With early data rolling in, here’s where we currently stand with Omicron

First, we have plenty of evidence that Omicron will spread easily, quickly, and far

We should expect, globally, relatively large waves of infections

How will people fare?

Depends on who you are

I think of 3 groups of people

Immunologically naïve

Somewhat protected

Highly protected

Depending on which group you are in

Your risk of infection varies

As does your risk of bad outcomes

So let's talk about each of them

Group 1 Immunologically naïve:

Who are they?

Unvaccinated and not recently infected

How will they fare?

They are likely to get infected with Omicron at very, very high rates

Many of them will get sick. I hope...but doubt... that the virus will be mild for them

Group 2 Somewhat protected

Who are they?

Folks with 1-2 shots of a vaccine OR a recent infection

How will they fare?

Large numbers will see breakthrough infections

Severe illness should largely be preventable

High risk folks in this group still at risk of bad outcomes

Group 3 Highly protected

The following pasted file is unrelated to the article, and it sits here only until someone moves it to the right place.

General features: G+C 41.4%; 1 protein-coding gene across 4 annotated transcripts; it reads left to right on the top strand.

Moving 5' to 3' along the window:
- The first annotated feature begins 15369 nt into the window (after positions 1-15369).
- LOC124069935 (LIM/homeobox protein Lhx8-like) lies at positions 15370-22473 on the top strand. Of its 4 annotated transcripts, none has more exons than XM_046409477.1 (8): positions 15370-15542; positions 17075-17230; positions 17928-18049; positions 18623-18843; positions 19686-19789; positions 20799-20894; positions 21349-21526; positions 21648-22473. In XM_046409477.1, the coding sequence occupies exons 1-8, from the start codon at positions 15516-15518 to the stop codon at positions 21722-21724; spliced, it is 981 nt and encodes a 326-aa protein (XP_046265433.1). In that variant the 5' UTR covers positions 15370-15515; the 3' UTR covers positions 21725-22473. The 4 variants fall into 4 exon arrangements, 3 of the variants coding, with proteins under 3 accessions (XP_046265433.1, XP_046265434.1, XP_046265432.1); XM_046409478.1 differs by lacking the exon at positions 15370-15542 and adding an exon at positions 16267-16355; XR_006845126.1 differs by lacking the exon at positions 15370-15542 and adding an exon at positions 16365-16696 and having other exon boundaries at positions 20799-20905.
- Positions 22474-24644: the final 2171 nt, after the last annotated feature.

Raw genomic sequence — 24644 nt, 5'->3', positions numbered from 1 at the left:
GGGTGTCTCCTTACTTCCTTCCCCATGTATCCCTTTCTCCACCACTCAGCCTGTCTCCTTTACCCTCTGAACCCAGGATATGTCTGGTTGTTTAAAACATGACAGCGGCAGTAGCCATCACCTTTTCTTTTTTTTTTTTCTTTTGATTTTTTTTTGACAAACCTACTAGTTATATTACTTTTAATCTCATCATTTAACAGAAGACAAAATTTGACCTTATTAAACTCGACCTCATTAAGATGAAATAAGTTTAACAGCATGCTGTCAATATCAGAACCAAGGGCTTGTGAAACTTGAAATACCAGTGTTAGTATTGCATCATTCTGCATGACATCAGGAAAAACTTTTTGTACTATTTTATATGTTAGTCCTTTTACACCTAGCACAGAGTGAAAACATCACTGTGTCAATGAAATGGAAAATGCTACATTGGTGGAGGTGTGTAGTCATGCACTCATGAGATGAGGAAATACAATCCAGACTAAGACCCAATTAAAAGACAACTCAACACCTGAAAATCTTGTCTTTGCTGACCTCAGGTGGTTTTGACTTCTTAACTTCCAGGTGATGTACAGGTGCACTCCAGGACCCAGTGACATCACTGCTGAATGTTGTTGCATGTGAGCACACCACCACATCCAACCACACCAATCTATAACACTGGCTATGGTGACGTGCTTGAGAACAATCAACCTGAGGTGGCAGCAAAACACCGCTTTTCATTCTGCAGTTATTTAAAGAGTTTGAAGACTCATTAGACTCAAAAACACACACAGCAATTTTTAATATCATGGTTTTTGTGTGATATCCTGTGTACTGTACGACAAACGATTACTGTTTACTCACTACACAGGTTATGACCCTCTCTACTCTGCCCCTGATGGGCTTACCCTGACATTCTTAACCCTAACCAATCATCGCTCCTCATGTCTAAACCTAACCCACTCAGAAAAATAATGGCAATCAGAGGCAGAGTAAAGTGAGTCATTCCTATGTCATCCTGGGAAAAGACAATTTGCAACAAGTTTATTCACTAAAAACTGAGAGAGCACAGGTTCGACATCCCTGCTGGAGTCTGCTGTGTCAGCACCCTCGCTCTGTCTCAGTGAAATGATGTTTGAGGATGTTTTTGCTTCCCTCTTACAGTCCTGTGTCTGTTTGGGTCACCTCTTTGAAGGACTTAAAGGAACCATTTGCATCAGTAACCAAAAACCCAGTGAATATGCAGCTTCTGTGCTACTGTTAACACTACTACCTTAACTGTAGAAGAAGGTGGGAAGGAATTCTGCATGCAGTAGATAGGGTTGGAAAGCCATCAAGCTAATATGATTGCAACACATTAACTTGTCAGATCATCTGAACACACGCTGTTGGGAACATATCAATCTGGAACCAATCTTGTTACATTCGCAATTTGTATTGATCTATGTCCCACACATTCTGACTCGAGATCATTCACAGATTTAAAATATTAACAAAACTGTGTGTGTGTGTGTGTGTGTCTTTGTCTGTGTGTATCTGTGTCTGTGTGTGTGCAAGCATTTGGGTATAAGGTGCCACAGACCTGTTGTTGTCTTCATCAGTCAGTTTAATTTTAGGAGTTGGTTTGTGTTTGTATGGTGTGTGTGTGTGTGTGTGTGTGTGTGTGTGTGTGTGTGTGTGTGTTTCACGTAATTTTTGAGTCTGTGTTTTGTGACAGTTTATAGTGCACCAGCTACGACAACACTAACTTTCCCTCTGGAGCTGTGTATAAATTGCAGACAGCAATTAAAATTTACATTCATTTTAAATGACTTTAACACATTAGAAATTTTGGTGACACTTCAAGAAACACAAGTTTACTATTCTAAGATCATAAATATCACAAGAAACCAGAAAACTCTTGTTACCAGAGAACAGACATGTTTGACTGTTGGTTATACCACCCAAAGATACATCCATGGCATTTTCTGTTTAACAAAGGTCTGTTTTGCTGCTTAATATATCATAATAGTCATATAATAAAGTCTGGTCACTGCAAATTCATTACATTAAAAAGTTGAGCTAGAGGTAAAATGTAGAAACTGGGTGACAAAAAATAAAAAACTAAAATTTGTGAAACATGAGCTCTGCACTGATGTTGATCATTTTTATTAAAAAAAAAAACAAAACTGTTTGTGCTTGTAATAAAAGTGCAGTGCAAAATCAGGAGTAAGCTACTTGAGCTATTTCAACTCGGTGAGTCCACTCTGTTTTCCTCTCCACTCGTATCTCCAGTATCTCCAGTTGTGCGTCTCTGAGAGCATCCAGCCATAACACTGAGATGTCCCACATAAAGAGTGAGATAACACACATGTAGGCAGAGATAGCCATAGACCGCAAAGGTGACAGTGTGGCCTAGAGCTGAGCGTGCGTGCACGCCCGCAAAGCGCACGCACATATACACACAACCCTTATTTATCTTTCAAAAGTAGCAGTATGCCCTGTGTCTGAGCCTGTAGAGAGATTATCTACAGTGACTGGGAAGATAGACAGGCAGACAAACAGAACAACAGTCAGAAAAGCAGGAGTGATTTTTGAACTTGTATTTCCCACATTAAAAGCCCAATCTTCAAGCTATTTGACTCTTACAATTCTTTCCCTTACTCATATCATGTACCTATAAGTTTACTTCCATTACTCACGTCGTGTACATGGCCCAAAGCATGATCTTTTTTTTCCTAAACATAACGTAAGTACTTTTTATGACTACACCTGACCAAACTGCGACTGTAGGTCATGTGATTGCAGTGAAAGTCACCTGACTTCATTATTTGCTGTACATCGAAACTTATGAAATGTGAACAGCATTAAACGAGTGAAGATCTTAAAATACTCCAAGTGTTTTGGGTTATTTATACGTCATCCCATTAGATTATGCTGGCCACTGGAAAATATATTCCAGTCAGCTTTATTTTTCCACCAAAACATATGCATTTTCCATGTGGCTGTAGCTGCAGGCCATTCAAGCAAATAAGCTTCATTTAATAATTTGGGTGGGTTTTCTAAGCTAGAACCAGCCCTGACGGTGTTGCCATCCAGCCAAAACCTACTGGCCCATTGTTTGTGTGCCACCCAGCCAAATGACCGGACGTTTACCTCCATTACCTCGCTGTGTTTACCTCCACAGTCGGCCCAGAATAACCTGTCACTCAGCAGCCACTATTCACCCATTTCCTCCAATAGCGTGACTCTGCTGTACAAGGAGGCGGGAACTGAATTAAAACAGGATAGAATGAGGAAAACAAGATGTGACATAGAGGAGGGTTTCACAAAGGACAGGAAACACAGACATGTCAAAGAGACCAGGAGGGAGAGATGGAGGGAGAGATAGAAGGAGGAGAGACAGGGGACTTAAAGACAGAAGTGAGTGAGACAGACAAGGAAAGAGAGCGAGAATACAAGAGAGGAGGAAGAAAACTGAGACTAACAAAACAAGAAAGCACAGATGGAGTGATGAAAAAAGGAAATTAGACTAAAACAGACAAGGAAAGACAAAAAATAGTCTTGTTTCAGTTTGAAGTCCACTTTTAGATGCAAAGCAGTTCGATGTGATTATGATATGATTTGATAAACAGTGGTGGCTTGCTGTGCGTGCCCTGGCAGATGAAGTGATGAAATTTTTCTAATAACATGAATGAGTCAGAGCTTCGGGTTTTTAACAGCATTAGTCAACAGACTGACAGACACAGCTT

Who are they?

Folks boosted or have hybrid immunity (infection + 2 shots)

How will they fare?

Relatively high degree of protection against infection but probably some breakthroughs

Severe illness very rare

Will look like “mild” disease

So when you hear Omicron no big deal

Because "this is a mild disease"

Understand that for some, that is true

But not for all

That's why critical to get 1st/2nd shots for as many unvaccinated as quickly as possible

And 3rd shots for everyone else


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More from @ashishkjha

30 Nov
While everyone is focused on #Omicron

Let's not forget Delta, our current scourge

And over past 5 days, we've seen a 25% drop in cases (see graph)

Good news, right?


Its what we see during every holiday: drops in cases due to drops in testing

And its a problem

Some of the drop off is lack of reporting

But a lot of it is sick people not getting tested

That's a problem because...with less testing

more infected people are spreading to others

And what we've seen?

Bigger the drop during the holiday

Bigger the bounce that follows

Which gets us to this Thanksgiving